updated 12/14/2008 12:22:15 PM ET 2008-12-14T17:22:15

Blizzard conditions made travel hazardous Sunday across the northern Plains and both North Dakota and South Dakota closed major highways and urged people to stay home.

The National Weather Service estimated as much as 13 inches of snow had fallen at Williston and about a foot in Bismarck, and strong wind whipped the powdery snow and cut visibility.

Bismarck's temperature at 9 a.m. was 10 below zero but the wind made it fell more like 35 below, weather service meteorologist Patrick Ayd said.

"You need two parkas," he said.

North Dakota officials said Interstate 94 was closed from Jamestown to Fergus Falls, Minn., more than 140 miles, along with the 200-mile stretch of I-29 from the South Dakota border to Canada.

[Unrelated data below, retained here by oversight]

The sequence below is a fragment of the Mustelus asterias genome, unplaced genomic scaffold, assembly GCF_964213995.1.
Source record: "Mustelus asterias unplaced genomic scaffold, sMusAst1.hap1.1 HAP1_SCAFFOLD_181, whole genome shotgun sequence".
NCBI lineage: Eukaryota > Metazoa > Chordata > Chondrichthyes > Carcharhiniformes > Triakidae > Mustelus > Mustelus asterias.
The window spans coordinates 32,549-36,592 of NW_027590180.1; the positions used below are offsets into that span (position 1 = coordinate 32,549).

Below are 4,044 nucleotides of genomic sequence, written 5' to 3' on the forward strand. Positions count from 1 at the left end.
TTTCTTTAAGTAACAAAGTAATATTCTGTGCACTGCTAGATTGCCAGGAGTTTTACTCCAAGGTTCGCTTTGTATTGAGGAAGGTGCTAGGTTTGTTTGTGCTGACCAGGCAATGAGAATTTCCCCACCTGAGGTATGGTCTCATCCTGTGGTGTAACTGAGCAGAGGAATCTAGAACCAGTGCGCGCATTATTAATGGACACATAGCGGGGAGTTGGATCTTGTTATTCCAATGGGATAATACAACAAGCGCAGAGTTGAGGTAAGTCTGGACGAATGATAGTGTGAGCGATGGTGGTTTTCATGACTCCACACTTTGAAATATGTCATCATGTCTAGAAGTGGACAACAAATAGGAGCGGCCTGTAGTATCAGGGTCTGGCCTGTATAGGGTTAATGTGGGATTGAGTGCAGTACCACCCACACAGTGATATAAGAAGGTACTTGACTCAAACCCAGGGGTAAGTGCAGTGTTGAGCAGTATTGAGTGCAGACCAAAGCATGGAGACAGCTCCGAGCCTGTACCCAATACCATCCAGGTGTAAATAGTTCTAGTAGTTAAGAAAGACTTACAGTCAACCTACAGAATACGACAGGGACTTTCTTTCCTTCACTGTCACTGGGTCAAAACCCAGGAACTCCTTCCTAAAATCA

In Fargo, the Cass County sheriff's office said visibility was down to zero with heavy drifting on the roads.

Highway closed for miles
The South Dakota Highway Patrol said Interstate 90 was closed for nearly 200 miles from Chamberlain west to Rapid City, and that police were sweeping the closed section to remove any stranded motorists. Secondary roads in some other parts of the state were under a "no travel" advisory.

Wind gusted to nearly 50 mph across most of South Dakota.

Many North Dakotans had been preparing for the storm since Wednesday.

"We had a lot of cancellations for the weekend. People were watching the weather," said Dee Martial, manager of a Ramada Limited motel off I-94 in Bismarck.

"We even had a lot of people on Friday who were supposed to stay through the weekend. They left early," she said. "With income the way it is, they don't want that added expense of the hotel."

The Minnesota Department of Transportation Web site said blowing snow produced difficult driving conditions across northern and western sections of the state.

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